Morgan Stanley`s so-called “three wise men”!
1. Chetan Ahya: “This is an uncertain pause – no immediate escalation, but still no clear path towards a comprehensive deal…as things stand, we lack clarity on whether real progress was achieved on the sticking points that caused talks to break down in the first place…hence, our overarching conclusion is that the developments over the weekend on their own don’t do enough to remove the uncertainty created by trade tensions.”
2. M. Zezas: “…there’s no indication of progress on key sticking points. An uncertain pause doesn’t do enough to remove the overhang. After the initial reaction, we see the most upside to EM fixed income, and the most downside to US HY credit, US equities and the dollar…We could be wrong if, in the coming weeks, evidence of substantive progress emerges on key points of intellectual protection, tariff and non-tariff action and deficit reduction. We are watching three signposts: 1) Whether meetings and calls resume; 2) Revelation of details that show key issue gaps are closing; and 3) Domestic pushback in both countries.”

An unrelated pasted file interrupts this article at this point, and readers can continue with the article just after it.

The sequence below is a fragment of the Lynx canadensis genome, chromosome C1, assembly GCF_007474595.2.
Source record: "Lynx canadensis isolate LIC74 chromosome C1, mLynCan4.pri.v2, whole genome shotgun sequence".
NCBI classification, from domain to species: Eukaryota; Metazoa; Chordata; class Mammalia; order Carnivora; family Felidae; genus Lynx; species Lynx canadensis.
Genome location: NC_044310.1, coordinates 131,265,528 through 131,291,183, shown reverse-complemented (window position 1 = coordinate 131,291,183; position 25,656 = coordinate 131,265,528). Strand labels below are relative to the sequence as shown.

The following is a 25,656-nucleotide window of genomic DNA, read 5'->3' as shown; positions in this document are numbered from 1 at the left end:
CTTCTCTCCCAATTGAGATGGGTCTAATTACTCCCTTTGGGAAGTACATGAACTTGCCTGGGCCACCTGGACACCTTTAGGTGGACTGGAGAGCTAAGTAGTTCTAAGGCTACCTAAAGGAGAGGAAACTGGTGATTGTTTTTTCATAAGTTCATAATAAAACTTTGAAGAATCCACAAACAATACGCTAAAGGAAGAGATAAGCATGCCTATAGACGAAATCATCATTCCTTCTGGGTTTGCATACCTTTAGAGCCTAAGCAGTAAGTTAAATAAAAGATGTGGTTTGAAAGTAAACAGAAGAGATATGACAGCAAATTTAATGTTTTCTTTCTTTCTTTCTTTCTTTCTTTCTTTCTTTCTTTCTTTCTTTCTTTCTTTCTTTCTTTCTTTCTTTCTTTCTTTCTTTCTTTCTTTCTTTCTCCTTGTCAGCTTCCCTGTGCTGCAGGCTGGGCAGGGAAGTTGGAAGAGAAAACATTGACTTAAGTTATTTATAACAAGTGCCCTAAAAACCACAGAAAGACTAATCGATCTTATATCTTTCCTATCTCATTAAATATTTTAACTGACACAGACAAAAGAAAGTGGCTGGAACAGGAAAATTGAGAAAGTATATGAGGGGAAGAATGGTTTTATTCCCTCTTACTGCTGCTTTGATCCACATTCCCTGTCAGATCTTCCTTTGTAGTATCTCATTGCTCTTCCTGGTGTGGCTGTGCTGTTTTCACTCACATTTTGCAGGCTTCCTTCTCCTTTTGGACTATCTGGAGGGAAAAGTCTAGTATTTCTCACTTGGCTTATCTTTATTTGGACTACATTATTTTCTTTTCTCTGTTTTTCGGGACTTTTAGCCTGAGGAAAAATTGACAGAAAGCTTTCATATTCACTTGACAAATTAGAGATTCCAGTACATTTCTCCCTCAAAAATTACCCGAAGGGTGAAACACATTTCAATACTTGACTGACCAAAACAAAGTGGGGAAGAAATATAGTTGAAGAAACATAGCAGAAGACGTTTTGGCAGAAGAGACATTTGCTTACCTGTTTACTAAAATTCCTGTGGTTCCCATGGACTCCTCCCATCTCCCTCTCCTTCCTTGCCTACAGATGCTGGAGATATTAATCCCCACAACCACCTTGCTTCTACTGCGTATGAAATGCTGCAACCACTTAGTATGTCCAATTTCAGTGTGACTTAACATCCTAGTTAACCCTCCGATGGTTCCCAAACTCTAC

3. Wilson: “…we see further momentum unwind as rising recession risk hurts the long side of the factor…we would fade this rally in junk/value/cyclicals and see even greater risks of an unwind of the long side of momentum…This time around, we think the setup is similar except that economic data like ISMs are already headed lower now in contrast to some positive momentum last November. An accommodative Fed could cushion the blow, but likely won’t prevent it…the second half of the year tends to be a seasonally weaker time for earnings revisions and the underperformance of seasonality in revisions seen year to date is not an encouraging sign. If management teams hold out hope for a recovery by linking growth to a resolution on trade, we think it just delays the disappointments and the market likely will not buy it like it did in January